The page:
At the turn of the century, astronomers started to chart our Galaxy, the Milky Way, by studying the distribution, kinematics, and chemical abundances of different types of stars. Our understanding of the Milky Way has its foundation in their pioneering work. Today, astronomers are faced with an equally daunting task: mapping the observable Universe. Their probes are not stars but galaxies. While it is true that 4-m class telescopes have been in existence for decades, the task of cataloging countless galaxies sprinkled like grains of sand across the Universe seemed nearly impossible to astronomers armed with photographic plates. Their dismay was easily understandable considering the fact that an entire night was required to collect enough light to determine the redshift of a single, relatively nearby galaxy.
Nowadays, astronomers can measure hundreds of redshifts in one night using the same telescopes. This tremendous gain in telescope efficiency comes from recent advances in sensitive digital detectors (known as charge-coupled devices or CCDs) and the advent of multi-object spectrographs. Equipped with these powerful ``redshift machines'', astronomers set out to count galaxies and measure their spatial distribution. They had hoped to determine the values of fundamental cosmological constants linked to the topology of the Universe. It turned out otherwise. There were simply too many distant galaxies compared to what had been expected from studies of the neighborhood of the Milky Way. This puzzling observation became known as the faint galaxy excess problem. Though it has been the topic of extensive study in the astronomical literature, it has proven to be a particularly difficult problem to solve. Models proposed by astronomers to explain the distant Universe often had profound (and unforeseen) consequences on local galaxy properties for example, the thickness of spiral disks, and the metallicity of dwarf galaxies, to name two.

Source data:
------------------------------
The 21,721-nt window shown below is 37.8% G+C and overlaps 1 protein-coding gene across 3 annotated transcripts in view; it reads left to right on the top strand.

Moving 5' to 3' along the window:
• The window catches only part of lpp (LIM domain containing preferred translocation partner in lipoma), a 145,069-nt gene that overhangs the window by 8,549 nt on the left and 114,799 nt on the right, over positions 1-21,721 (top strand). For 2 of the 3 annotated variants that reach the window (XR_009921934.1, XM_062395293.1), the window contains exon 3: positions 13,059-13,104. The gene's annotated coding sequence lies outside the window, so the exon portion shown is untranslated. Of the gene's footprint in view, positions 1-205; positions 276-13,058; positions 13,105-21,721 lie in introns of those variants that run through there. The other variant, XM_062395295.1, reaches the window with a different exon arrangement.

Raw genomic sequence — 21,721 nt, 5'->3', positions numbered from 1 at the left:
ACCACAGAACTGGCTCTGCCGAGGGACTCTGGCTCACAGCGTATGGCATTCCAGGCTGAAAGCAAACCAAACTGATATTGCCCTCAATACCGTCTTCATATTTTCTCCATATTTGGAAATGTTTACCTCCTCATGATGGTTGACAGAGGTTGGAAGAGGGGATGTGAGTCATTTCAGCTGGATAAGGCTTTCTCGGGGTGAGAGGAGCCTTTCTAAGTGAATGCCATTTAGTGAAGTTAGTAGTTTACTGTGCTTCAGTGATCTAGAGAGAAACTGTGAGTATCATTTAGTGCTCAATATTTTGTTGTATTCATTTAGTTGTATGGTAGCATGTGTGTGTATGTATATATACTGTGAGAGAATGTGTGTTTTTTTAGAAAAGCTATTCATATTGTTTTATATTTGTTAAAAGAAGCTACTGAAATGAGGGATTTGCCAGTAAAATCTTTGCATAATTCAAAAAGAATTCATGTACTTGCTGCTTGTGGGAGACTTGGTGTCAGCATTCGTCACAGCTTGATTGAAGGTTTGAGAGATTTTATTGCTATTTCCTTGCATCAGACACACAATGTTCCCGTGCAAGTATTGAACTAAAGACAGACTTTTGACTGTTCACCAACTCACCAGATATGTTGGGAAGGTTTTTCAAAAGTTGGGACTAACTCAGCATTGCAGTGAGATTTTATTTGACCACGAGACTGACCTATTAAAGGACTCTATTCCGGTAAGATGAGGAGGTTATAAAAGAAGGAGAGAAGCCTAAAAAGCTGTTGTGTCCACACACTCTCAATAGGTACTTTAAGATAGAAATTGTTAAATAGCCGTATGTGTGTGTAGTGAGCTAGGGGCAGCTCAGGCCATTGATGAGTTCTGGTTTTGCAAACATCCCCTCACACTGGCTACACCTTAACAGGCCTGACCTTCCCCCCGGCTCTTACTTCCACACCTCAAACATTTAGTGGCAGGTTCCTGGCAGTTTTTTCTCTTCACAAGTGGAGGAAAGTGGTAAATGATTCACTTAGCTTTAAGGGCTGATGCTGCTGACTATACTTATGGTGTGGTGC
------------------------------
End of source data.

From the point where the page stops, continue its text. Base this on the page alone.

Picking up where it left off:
Thanks to adaptive optics systems which can correct aberrations in astronomical images introduced by the Earth's atmosphere, it is now possible to study distant galaxies in greater detail and measure their masses directly from their internal velocity fields. Internal kinematics is a novel technique to tackle the faint galaxy excess problem a technique that goes beyond redshift surveys. These surveys can provide information only on the global evolution of a galaxy population, whereas internal kinematics can be used to trace evolution in individual galaxies. The goal of this thesis is to use internal kinematics to probe the nature of distant galaxies and understand the manner in which they evolve into the local galaxy population. As the reader will see, the task is extremely challenging since it involves working at the limits of detection and spatial resolution of current telescopes.
This thesis is organized into nine chapters. Chapter starts by showing how galaxy differential number counts N(m) and galaxy redshift distributions N(z) led to the faint galaxy excess problem. Chapter describes faint galaxy models based on luminosity evolution and mergers. These two chapters are intended to give the reader the background information needed to understand the motivation behind this thesis.
Chapter explains how the internal kinematics of distant galaxies can be used to test faint galaxy models. Previous studies are discussed, and the goals of our survey, which was conducted at the Canada-France-Hawaii Telescope (CFHT), are given. Sample selection, observations and data pre-processing are explained in Chapter . Chapter shows how synthetic rotation curves, a pattern-recognition method based on a parametric fitting model, can be used to optimally extract information on the internal kinematics of faint galaxies from very low signal-to-noise data. Topics covered in this chapter include the fitting model, the Metropolis algorithm used for finding parameter values, and the implementation of the synthetic rotation curve method within the IRAF environment.
Chapter presents the results of the CFHT internal kinematics survey. Internal kinematics is compared to broad-band galaxy morphologies and surface brightness profiles, [OII] morphologies and rotation velocities expected on the basis of the local Tully-Fisher relation.
The results are discussed in Chapter . Kinematical evidence for luminosity evolution is presented. The effects of uncertainties in the local Tully-Fisher on this kinematical evidence are explained. A comparison with other works leads to the exciting conclusion that luminosity-dependent luminosity evolution is the cause of the faint galaxy excess problem.